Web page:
Slippery elm is a tree that grows in North America. For centuries, Native Americans -- and later European settlers -- used its inner bark as a treatment for many conditions.
Why do people take slippery elm?
Slippery elm has not been well-studied. There's some evidence that it may help with certain cold symptoms. One study found that sucking on slippery elm lozenges may help ease a sore throat.
Slippery elm contains mucilage. This is a sticky substance that can't be digested. Mucilage seems to help improve bowel regularity. A small amount mixed in water to make a slurry is ingested for digestive problems. Slippery elm may help people with constipation due to irritable bowel syndrome (IBS), one small study showed. More research is needed. Some people also use slippery elm powder in water to soothe heartburn and mild stomach discomfort.
A small amount mixed in water to make a slurry is ingested for digestive problems.
Some people use slippery elm ointments to soothe skin ulcers and cold sores. There's not enough research to know if they really help.
Slippery elm is an ingredient in an herbal cancer treatment called Essiac. There's no evidence that it has any benefit, though, and it may actually decrease physical well-being.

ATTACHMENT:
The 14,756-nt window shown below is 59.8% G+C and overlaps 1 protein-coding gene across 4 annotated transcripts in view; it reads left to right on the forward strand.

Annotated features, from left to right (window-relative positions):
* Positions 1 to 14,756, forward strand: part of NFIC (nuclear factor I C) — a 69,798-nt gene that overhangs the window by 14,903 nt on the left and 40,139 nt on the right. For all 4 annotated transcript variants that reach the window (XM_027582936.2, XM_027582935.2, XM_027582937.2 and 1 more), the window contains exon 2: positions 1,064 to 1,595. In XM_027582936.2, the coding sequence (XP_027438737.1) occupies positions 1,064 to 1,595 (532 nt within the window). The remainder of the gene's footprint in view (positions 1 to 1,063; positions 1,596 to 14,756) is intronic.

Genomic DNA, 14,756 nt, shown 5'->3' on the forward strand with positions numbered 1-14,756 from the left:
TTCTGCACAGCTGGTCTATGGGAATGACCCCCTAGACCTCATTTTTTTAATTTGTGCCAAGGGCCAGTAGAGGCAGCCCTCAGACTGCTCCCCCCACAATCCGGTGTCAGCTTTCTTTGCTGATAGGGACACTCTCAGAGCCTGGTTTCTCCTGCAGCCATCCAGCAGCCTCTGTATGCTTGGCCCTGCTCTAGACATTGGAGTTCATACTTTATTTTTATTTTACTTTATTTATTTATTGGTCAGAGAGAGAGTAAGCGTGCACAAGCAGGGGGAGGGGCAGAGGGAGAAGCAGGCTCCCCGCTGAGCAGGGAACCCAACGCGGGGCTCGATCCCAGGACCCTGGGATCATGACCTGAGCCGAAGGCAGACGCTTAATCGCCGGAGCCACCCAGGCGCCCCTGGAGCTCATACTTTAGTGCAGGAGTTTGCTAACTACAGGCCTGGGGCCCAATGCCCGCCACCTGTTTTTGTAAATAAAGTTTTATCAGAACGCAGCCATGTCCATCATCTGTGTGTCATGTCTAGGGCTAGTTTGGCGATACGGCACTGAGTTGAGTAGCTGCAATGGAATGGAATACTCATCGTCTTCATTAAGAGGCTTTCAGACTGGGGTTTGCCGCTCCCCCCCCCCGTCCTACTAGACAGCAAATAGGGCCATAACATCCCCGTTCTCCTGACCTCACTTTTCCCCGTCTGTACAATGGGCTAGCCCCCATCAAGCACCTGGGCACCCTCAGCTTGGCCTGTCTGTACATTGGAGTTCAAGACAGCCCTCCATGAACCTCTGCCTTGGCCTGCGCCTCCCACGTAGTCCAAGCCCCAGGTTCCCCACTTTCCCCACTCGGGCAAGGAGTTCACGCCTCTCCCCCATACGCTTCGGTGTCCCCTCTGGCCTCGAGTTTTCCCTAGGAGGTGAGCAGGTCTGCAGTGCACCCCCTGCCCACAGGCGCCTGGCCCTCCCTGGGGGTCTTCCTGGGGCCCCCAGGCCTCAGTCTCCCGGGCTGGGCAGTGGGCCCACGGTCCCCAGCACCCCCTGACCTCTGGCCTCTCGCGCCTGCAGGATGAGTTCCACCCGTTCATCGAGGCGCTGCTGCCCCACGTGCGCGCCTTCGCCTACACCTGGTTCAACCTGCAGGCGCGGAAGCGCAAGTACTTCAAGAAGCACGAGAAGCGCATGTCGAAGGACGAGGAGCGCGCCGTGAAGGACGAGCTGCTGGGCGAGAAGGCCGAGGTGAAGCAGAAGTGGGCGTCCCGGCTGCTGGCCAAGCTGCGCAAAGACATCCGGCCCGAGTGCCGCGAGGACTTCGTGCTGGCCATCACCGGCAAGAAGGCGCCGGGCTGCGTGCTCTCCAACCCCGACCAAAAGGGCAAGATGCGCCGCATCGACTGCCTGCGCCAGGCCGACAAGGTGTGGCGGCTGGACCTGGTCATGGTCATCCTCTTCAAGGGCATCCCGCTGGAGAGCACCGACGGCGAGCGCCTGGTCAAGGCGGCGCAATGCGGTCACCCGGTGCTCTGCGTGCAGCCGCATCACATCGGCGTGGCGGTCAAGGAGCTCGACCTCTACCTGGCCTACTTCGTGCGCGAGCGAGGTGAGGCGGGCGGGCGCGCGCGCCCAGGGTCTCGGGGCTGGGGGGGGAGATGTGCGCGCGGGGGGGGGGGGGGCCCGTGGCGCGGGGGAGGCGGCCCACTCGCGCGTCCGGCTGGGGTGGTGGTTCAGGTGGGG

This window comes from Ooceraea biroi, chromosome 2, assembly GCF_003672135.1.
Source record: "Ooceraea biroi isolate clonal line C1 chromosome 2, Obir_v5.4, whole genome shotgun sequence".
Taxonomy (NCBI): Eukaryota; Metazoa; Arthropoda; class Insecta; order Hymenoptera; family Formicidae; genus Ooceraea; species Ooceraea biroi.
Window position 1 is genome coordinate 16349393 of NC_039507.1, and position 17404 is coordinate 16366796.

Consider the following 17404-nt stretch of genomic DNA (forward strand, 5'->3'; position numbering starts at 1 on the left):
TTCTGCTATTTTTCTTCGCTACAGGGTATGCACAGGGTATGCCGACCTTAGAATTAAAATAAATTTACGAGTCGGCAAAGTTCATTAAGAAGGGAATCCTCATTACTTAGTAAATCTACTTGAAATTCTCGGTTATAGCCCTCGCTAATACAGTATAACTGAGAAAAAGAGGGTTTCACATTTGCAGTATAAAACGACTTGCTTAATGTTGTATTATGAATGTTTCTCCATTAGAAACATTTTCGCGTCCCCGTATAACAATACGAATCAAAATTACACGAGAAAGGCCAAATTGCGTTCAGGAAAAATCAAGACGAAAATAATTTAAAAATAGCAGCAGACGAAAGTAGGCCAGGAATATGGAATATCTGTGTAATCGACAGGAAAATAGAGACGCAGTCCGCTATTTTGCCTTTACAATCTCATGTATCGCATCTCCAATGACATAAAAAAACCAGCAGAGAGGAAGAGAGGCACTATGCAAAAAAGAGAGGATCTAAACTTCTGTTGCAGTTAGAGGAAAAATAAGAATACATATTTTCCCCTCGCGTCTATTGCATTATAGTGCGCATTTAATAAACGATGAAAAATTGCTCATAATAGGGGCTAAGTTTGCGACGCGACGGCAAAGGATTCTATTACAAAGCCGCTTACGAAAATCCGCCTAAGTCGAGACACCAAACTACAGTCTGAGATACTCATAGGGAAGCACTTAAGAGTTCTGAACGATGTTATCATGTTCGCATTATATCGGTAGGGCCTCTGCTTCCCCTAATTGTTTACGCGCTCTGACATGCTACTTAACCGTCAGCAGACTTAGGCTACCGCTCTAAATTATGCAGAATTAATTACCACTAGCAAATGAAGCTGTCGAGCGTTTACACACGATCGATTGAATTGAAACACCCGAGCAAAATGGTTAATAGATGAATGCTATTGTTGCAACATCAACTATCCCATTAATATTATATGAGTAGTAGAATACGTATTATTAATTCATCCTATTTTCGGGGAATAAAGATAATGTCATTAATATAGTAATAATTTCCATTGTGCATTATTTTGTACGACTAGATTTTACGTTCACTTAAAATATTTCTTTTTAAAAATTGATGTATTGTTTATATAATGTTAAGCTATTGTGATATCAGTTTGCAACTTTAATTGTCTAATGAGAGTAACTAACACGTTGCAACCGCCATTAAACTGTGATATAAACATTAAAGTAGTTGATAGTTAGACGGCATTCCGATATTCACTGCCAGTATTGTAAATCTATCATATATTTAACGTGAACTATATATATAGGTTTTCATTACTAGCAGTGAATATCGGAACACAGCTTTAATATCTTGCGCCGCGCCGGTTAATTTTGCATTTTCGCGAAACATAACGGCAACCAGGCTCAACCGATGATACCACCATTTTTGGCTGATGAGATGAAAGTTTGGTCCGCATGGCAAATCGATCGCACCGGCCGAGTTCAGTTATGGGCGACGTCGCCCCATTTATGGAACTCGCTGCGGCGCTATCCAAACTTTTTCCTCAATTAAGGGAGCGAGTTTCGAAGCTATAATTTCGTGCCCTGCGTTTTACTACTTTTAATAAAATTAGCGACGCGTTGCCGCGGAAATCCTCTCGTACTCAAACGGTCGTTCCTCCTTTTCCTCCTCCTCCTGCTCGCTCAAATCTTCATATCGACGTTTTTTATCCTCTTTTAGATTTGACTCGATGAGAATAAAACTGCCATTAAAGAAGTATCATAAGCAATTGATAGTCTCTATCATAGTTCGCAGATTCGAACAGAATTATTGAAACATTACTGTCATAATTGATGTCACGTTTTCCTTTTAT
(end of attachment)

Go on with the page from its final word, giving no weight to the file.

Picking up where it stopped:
Standard doses of slippery elm have not been set for any condition. Ingredients in supplements may vary widely. This makes it very hard to set a standard dose.
Can you get slippery elm naturally from foods?
Slippery elm bark is edible. Some manufacturers add slippery elm to throat lozenges, baby foods, and nutrition drinks.
What are the risks?
Tell your doctor about any supplements you're taking, even if they're natural. That way, your doctor can check on any potential side effects or interactions with medications.
Side effects. Slippery elm supplements seem to be safe for most adults. It can cause allergic reactions in sensitive people. Slippery elm ointment on the skin can sometimes cause a rash.
Risks. Slippery elm may not be safe for children or for women who are pregnant or breastfeeding.
Pregnant women especially should not use slippery elm. Traditionally, people thought it could cause miscarriages.
Interactions. Slippery elm may slow down how quickly your body absorbs medications, so don’t ingest slippery elm near the time when you take your medicines. If you take any medications regularly, talk to your doctor before you start using slippery elm supplements.
Supplements are not regulated by the FDA in the same way that drugs are. The FDA does not review these supplements for safety or efficacy before they hit the market.